In 2019, Intrepid traveller Sharon Cheung resigned from her job at a school. In January 2020 she sold her house to travel the world for two years. It was going to be her big, independent, globetrotting adventure. And then…well, in her own words, here’s what happened next.
In January 2020 I sold practically everything I own. My house, my possessions, everything. I’d resigned my job the month before – working at a high school, helping kids who didn’t have English as a first language – and the plan was to travel the world for two years. The house had actually been sold in August 2019, when I was in Ukraine of all places; I was on an Intrepid trip and I got a call from the estate agent saying, “We’ve had an offer. What do you want to do?” I paused for a second, then blurted out, “Go for it!”
The decision to sell everything had been building for a while. I’d been divorced for a few years. Both my kids had graduated and started working in other parts of the country. My job wasn’t challenging me anymore, and I’d begun to lose faith in the British school system. I thought, well this life isn’t stretching me, I’m not learning much. So I told my son and daughter, “I’m going to sell the house. It’s too big for me anyway. What do you think?” And they were very supportive.
When I got back from Ukraine, I started clearing everything out of the house. I had one storage unit, about the size of a double bed, and that now holds everything I own in the world. I guess, technically, I’m homeless. I gave most of my books and things away to friends, or donated them to charity. The few items I kept were the ones with sentimental value.
Then January 2020 arrived, and my travels began! It was going to be two years of adventure. After that? Well, I didn’t have any plans. I had nowhere to live, and nothing much to come back to. I started in Greece, then wandered through Sicily and Spain, before hopping over to Lisbon. This was in early 2020, when COVID was just starting to break, and people were becoming worried. Having a Chinese surname had been an issue when I moved from London to rural Norfolk, but I hadn’t expected it to be a problem in 2020. I’d get a lot of nervous looks in hotels. It was a very strange experience. One manager said to me, “Oh, you’re English? We thought you were Chinese. We’re going to send our children up to the mountains, where it’s safe.”
After Portugal, I flew to Wales to see my son for a few days. I was due to fly out to Budapest, then Thailand. COVID was really starting to spread by this point, and my daughter rang and said, “Please don’t go. I have a bad feeling about this.” I was due to fly at 7pm that evening. A few hours later, Hungary closed their borders.
What was meant to be a four-day trip to Wales ended up being three months of hard lockdown. I was stuck in the country, unable to even cross the bridge back to England. I stayed with my son for a three months, then moved in with a friend. I went from couch surfing to a short term rental. Hopping from place to place. Living out of a suitcase.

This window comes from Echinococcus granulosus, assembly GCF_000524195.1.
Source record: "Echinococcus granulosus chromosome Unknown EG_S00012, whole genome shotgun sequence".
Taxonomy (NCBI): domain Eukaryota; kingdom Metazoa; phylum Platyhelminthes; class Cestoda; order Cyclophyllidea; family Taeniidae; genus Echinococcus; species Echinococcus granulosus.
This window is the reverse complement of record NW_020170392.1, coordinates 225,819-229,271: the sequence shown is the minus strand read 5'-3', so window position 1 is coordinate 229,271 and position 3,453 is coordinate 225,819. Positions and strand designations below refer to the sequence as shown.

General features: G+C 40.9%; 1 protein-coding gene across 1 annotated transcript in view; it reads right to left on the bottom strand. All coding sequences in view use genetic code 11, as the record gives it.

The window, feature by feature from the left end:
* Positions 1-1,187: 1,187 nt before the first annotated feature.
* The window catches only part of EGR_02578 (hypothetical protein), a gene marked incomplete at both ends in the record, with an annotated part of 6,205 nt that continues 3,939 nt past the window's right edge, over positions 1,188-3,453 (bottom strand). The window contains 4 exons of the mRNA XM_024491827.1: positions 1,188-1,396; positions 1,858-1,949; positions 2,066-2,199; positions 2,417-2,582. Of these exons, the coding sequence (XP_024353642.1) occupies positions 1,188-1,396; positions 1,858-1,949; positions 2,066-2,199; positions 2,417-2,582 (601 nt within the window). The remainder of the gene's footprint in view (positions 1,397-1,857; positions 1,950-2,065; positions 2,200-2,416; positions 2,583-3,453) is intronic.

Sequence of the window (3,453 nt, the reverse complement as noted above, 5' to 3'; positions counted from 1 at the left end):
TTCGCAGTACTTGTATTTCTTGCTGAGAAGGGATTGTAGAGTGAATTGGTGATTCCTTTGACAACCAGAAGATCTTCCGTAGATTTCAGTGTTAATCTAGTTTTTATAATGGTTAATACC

I wanted to keep the travel dream alive. As 2020 wore on, and lockdowns shifted and opened, I managed a few weeks of travel here and there. My Intrepid Uzbekistan tour, planned for my birthday in 2020, got cancelled (multiple times). I swung between feelings of freedom and panicky regret. Over lockdown I’d have the odd day when I’d think, gosh have I don’t the right thing? Selling my house, everything I own? But the next morning it’d be gone and I’d think, yeah, it was the right move. I didn’t need all that stuff anyway.
“I don’t regret my decision to sell everything, even after the pandemic. Sometimes your plans don’t work out, but that doesn’t mean the decision wasn’t the right one. “
This was a lesson I’d learned a few years before. My ex-husband wasn’t keen to travel anywhere. Looking back, he was quite controlling. But after I left him, the kids and I moved from London to a little house in Norfolk, with a beach at the end of the road. And I realised my priorities had changed. In London I was going out all the time, spending £70 or £80 on meals, buying lots of clothes. And when we moved to the country I realised I didn’t need all that.
Six months after moving to Norfolk, my kids and I were in South Africa. Our first big adventure! We’d ride trains and stay in hostels. I’d wake up at 2am and buy cheap flights and we’d go everywhere. Little mini adventures. The travel bug bit us all. We made a deal, my kids and I, that no-one could complain on our trips. We’d each get to do something we liked while travelling. We took turns choosing activities.
But then my kids grew up and went to university. I thought, if I want to get out there and see the world, I have to do it on my own. So I’ve been travelling ever since.
I don’t regret my decision to sell everything, even after the pandemic. Sometimes your plans don’t work out, but that doesn’t mean the decision wasn’t the right one. My big birthday trip to Uzbekistan didn’t happen in 2020, but I’ve rebooked for October this year. Before that, I’m going to Jordan with Intrepid. I’m going to walk through the Siq and see the Treasury at the end. I’m going to have my Indiana Jones moment.
The last two years have been a bit of a roller coaster. I’ve learned to be resilient and stay flexible. I’ve started to get my French up to speed, with solo trips to Paris and Provence. I’ve had a week in Cyprus, exploring both sides of the green line. But most of all, I’ve learned the more you travel, the more you see the world, the less stuff you actually need.
Want to hit the road? Selling the house and all your worldly possessions is definitely optional. Check out Intrepid’s small group adventures to find your next big trip.